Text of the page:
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IT Teams Urged Not to Prioritize Patches Using CVSS

Organizations that prioritize patch updates primarily according to compliance requirements and use the Common Vulnerability Scoring System (CVSS) struggle with their vulnerability management programs, according to new research.

Cyber risk firm Kenna Security commissioned the Cyentia Institute to analyze data from its own platform related to the patching challenges facing over 100 organizations.

Perhaps unsurprisingly it found that those with high performing vulnerability management programs tended to use specific tools to prioritize patches based on cyber-risk.

However, those that based their decisions on which vulnerabilities to prioritize based mainly on the CVSS performed worse than those organizations that simply ignored it, the report claimed.

Although the impact was less serious, there was also a correlation between using compliance requirements as a primary driver in prioritizing vulnerabilities and lower coverage rates.

“Compliance is oftentimes a necessary and important method for prioritization but using compliance as the primary remediation tactic correlated with reduction of overall coverage of high-risk vulnerabilities,” Kenna Security CTO, Ed Bellis, told Infosecurity.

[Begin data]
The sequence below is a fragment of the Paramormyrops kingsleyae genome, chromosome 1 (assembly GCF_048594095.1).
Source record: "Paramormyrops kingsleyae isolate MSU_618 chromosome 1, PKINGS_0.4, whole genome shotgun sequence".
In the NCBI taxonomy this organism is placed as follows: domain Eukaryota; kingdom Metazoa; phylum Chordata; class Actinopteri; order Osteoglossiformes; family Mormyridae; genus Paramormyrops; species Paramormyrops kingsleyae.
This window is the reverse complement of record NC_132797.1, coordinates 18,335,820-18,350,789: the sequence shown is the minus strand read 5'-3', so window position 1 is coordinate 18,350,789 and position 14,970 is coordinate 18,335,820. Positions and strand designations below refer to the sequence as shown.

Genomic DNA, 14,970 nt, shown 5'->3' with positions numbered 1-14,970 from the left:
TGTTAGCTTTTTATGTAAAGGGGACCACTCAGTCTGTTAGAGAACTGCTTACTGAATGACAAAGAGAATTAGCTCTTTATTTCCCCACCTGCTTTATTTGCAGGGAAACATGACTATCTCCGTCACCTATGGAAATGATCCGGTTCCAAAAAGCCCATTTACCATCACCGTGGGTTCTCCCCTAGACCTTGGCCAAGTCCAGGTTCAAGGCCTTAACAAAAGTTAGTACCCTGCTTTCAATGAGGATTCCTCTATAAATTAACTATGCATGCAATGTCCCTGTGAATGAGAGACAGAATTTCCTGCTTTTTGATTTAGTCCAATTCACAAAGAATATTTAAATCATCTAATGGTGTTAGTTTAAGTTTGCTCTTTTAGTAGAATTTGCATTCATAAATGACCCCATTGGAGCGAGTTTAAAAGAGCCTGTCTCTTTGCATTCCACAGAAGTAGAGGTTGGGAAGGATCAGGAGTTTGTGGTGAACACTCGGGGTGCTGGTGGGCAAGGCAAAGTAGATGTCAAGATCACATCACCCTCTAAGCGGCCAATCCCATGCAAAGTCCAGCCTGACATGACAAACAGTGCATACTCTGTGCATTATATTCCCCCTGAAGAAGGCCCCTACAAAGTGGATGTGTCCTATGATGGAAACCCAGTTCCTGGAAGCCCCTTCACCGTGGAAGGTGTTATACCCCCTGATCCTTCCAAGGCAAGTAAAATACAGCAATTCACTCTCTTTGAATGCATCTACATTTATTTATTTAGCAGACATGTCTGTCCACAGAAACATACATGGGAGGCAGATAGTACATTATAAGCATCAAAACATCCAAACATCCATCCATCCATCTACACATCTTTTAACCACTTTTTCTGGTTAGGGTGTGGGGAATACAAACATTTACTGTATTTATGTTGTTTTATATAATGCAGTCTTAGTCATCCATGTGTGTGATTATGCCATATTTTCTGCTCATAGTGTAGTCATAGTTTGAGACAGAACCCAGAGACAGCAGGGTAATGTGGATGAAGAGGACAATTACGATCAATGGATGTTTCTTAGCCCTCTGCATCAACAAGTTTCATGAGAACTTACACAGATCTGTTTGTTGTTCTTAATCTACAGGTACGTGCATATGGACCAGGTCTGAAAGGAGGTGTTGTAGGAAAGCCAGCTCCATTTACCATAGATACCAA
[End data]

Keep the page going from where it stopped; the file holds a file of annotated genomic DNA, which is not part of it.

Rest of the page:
“We believe using a remediation strategy that focuses on both the likelihood of the vulnerability being exploited along with the impact of the exploitation (high risk) to be the optimal approach. CVSS and some other methodologies are not a good measure of exploitation likelihood and can result in companies doing much more work or missing high risk vulnerabilities altogether.”

Elsewhere, the report found that companies which dedicate discrete teams to patch specific areas of the technology stack tend to fare better in vulnerability management. Defining service-level agreements (SLAs) for fixing vulnerabilities also improves the speed and overall performance of remediation, it claimed.

Bigger budgets correlated with an increased ability to remediate more bugs at a faster rate.

According to one vendor, over 22,000 vulnerabilities were publicly disclosed last year, a third of which received a CVSSv2 score of 7 or above.

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